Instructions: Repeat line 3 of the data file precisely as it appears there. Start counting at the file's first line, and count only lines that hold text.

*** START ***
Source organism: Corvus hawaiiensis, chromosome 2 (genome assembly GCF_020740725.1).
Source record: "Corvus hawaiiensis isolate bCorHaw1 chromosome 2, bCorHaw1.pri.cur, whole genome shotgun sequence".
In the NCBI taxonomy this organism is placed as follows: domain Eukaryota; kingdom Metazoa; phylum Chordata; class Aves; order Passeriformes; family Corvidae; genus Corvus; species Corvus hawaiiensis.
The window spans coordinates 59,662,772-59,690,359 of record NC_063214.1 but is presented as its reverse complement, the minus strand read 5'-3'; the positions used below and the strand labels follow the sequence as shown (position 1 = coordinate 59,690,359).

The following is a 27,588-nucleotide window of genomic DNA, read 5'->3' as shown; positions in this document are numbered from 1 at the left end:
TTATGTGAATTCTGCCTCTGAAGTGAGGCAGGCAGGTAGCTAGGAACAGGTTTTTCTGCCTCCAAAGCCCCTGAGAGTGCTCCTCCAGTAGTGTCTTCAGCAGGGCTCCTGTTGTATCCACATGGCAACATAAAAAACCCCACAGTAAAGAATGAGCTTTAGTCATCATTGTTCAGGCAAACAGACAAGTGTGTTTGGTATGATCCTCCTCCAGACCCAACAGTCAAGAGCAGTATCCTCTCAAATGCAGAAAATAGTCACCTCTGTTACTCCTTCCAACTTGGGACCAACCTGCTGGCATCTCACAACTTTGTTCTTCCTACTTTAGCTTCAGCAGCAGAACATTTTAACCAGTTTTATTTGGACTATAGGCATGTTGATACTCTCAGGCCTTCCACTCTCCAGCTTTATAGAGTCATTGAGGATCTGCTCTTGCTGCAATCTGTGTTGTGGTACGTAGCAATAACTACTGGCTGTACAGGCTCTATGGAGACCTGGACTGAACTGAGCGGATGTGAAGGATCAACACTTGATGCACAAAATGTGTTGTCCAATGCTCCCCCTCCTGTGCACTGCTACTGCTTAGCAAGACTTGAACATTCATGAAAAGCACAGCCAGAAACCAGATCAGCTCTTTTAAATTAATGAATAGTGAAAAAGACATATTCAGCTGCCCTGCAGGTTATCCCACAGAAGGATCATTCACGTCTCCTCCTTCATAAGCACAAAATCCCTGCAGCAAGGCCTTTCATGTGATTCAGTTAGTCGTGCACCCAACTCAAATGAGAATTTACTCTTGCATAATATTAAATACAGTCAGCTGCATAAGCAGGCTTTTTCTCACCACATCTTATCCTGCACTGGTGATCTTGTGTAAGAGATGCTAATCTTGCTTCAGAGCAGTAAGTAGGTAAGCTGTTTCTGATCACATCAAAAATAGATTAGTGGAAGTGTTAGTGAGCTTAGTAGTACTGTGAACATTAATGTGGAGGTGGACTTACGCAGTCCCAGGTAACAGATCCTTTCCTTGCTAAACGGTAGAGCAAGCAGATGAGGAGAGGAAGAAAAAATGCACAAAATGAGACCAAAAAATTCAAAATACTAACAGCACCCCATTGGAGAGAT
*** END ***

In the NCBI taxonomy this organism is placed as follows: domain Eukaryota; kingdom Metazoa; phylum Chordata; class Aves; order Passeriformes; family Corvidae; genus Corvus; species Corvus hawaiiensis.